SAINTS – the new unofficial currency of St Andrews. After reading the article on page 5, my first thought was that the Saint Exchange must be an elaborate April Fool’s prank dreamt up by the University, but alas I was mistaken. I am entirely in favour of projects that promote cooperation between town and gown in principle, but this ridiculous scheme takes the biscuit.
I have some open questions to the lovely people of Transition St Andrews, the masterminds behind this new currency. Can I pay my tuition fees in SAINTS? How about my rent? Why not? Is there an exchange rate between Great British Pounds and SAINTS? Is 1 SAINT the smallest denomination or do 100 APOSTLES make 1 SAINT? How many in a DEMIGOD? Answers on a postcard please.
This is certainly not the first time small, local currencies have been tried and tested. In Romania, shopkeepers often use packs of chewing gum as currency instead of small change. This led to crates of chewing gum being stolen and imported from other countries (including the UK), and indeed in January 2012 two Romanian nationals were charged with the theft of £800 worth of gum.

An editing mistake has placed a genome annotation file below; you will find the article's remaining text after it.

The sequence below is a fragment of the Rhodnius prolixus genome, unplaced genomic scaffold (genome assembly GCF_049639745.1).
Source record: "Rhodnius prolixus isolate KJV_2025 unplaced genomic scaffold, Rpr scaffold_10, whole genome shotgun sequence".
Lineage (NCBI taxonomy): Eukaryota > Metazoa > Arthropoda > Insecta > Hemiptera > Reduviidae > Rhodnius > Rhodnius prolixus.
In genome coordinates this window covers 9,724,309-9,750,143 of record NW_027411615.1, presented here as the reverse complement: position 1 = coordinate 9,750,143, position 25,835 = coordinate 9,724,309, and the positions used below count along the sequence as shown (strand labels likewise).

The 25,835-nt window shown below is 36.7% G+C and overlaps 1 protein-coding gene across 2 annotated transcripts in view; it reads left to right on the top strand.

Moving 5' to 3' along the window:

Within the UK itself there are more serious local currencies that have had various levels of success. But who are we really kidding? Anybody running a business understands that even local economies are becoming increasingly global. To survive and compete as a town we have to become more open and international, not more insular. St Andrews is not a kibbutz. We are certainly not a self-sufficient community and pretending so is – I believe – ridiculous and frankly rather dangerous.
Another currency was highlighted this week that I believe holds significantly more promise for helping businesses. For those of you who have not heard of Bitcoin, it is a decentralised currency that exists only on a digital platform. It is regulated entirely by a peerto-peer network that stands in place of a central bank. Although there are plenty of problems with this currency (a barrage of cyber attacks has recently demonstrated its vulnerability), the potential for a currency of this sort is enormous.
It is understandable that people are driven by recent financial events, such as the dismal struggle of the Euro and the collapse of several banks abroad, to dream of new and innovative ways to pay for goods and services. I believe that it is imperative that these solutions are approached with an attitude that embraces both new technology and an increasingly global marketplace.
View a response to the above article here.